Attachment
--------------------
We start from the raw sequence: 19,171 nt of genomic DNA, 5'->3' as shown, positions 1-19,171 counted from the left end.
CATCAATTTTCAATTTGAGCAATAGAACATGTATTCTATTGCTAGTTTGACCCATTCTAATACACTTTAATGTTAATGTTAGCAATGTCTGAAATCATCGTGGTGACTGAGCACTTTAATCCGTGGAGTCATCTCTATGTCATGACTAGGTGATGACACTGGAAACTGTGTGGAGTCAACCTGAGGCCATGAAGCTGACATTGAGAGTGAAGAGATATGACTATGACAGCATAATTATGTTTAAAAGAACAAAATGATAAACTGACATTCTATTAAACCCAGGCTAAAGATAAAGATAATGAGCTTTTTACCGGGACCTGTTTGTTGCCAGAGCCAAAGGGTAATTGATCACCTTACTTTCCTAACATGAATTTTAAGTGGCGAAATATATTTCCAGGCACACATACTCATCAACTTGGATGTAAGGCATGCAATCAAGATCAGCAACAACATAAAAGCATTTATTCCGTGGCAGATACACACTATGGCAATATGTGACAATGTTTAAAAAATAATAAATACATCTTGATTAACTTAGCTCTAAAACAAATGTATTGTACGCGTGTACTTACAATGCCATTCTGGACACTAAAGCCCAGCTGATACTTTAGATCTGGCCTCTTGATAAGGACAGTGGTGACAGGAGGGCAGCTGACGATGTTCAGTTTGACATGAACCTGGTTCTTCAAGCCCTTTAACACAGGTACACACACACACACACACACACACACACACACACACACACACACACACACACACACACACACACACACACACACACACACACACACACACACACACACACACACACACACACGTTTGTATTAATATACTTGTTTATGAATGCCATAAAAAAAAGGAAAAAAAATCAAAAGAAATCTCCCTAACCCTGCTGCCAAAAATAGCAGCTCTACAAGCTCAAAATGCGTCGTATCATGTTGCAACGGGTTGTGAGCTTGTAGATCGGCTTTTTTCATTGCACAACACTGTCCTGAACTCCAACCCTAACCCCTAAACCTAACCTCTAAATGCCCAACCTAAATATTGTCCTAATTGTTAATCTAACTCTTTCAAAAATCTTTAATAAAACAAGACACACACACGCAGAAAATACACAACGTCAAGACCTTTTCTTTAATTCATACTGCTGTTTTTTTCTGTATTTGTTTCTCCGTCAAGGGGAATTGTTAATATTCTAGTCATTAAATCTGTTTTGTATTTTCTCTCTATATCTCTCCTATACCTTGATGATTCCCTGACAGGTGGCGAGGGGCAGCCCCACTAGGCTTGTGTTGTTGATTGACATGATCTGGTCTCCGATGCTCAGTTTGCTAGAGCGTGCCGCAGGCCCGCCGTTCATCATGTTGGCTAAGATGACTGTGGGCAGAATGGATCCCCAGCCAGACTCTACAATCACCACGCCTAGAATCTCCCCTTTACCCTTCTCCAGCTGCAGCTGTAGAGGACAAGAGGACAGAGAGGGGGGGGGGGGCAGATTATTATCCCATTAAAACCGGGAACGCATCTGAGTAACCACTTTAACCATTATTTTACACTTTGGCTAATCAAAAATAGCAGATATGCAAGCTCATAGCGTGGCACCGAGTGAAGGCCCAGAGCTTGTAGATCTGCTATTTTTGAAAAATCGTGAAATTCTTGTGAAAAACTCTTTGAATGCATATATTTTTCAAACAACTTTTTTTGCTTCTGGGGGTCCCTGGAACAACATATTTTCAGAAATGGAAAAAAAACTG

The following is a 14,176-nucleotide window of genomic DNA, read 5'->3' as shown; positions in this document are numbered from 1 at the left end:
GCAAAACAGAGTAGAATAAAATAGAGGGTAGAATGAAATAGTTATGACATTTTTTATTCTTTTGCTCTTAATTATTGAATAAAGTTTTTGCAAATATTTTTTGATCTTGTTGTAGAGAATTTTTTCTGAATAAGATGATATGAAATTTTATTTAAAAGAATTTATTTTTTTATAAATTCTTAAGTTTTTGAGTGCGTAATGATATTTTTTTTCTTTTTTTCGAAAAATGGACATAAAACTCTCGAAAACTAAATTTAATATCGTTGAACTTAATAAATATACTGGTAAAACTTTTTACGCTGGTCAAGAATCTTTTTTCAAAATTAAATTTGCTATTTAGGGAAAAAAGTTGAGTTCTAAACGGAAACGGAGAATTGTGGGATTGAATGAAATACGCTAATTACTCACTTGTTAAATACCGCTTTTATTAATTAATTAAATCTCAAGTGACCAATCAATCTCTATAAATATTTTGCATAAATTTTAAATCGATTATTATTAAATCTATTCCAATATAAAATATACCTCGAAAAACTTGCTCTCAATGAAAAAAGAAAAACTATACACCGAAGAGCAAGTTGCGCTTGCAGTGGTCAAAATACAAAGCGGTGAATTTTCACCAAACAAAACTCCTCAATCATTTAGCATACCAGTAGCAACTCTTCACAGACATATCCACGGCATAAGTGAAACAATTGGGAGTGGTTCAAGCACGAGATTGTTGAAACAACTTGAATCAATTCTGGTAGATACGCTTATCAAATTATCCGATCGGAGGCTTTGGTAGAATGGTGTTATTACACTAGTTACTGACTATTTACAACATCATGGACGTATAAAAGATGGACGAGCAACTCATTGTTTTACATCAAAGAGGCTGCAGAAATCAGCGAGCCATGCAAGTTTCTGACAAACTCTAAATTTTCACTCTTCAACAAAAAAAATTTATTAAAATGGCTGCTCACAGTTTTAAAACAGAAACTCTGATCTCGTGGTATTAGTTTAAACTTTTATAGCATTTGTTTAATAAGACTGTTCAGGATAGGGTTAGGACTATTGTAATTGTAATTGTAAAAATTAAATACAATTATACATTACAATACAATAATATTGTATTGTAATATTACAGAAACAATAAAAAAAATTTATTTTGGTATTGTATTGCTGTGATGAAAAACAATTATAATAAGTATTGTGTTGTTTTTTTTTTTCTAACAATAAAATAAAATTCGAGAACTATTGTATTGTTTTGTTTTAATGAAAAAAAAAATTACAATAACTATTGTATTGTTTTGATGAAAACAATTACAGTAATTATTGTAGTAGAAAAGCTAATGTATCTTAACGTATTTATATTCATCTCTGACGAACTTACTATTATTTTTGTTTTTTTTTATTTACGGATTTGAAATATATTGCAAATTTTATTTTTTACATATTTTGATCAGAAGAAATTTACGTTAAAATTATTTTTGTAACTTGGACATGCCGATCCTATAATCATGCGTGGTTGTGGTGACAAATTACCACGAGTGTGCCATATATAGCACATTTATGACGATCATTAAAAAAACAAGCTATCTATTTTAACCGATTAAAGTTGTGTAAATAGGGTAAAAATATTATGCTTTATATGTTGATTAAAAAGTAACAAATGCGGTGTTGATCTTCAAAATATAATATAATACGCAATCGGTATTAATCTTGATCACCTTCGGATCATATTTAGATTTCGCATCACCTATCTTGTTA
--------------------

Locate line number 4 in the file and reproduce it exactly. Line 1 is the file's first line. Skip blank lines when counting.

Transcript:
GCAAAACAGAGTAGAATAAAATAGAGGGTAGAATGAAATAGTTATGACATTTTTTATTCTTTTGCTCTTAATTATTGAATAAAGTTTTTGCAAATATTTTTTGATCTTGTTGTAGAGAATTTTTTCTGAATAAGATGATATGAAATTTTATTTAAAAGAATTTATTTTTTTATAAATTCTTAAGTTTTTGAGTGCGTAATGATATTTTTTTTCTTTTTTTCGAAAAATGGACATAAAACTCTCGAAAACTAAATTTAATATCGTTGAACTTAATAAATATACTGGTAAAACTTTTTACGCTGGTCAAGAATCTTTTTTCAAAATTAAATTTGCTATTTAGGGAAAAAAGTTGAGTTCTAAACGGAAACGGAGAATTGTGGGATTGAATGAAATACGCTAATTACTCACTTGTTAAATACCGCTTTTATTAATTAATTAAATCTCAAGTGACCAATCAATCTCTATAAATATTTTGCATAAATTTTAAATCGATTATTATTAAATCTATTCCAATATAAAATATACCTCGAAAAACTTGCTCTCAATGAAAAAAGAAAAACTATACACCGAAGAGCAAGTTGCGCTTGCAGTGGTCAAAATACAAAGCGGTGAATTTTCACCAAACAAAACTCCTCAATCATTTAGCATACCAGTAGCAACTCTTCACAGACATATCCACGGCATAAGTGAAACAATTGGGAGTGGTTCAAGCACGAGATTGTTGAAACAACTTGAATCAATTCTGGTAGATACGCTTATCAAATTATCCGATCGGAGGCTTTGGTAGAATGGTGTTATTACACTAGTTACTGACTATTTACAACATCATGGACGTATAAAAGATGGACGAGCAACTCATTGTTTTACATCAAAGAGGCTGCAGAAATCAGCGAGCCATGCAAGTTTCTGACAAACTCTAAATTTTCACTCTTCAACAAAAAAAATTTATTAAAATGGCTGCTCACAGTTTTAAAACAGAAACTCTGATCTCGTGGTATTAGTTTAAACTTTTATAGCATTTGTTTAATAAGACTGTTCAGGATAGGGTTAGGACTATTGTAATTGTAATTGTAAAAATTAAATACAATTATACATTACAATACAATAATATTGTATTGTAATATTACAGAAACAATAAAAAAAATTTATTTTGGTATTGTATTGCTGTGATGAAAAACAATTATAATAAGTATTGTGTTGTTTTTTTTTTTCTAACAATAAAATAAAATTCGAGAACTATTGTATTGTTTTGTTTTAATGAAAAAAAAAATTACAATAACTATTGTATTGTTTTGATGAAAACAATTACAGTAATTATTGTAGTAGAAAAGCTAATGTATCTTAACGTATTTATATTCATCTCTGACGAACTTACTATTATTTTTGTTTTTTTTTATTTACGGATTTGAAATATATTGCAAATTTTATTTTTTACATATTTTGATCAGAAGAAATTTACGTTAAAATTATTTTTGTAACTTGGACATGCCGATCCTATAATCATGCGTGGTTGTGGTGACAAATTACCACGAGTGTGCCATATATAGCACATTTATGACGATCATTAAAAAAACAAGCTATCTATTTTAACCGATTAAAGTTGTGTAAATAGGGTAAAAATATTATGCTTTATATGTTGATTAAAAAGTAACAAATGCGGTGTTGATCTTCAAAATATAATATAATACGCAATCGGTATTAATCTTGATCACCTTCGGATCATATTTAGATTTCGCATCACCTATCTTGTTA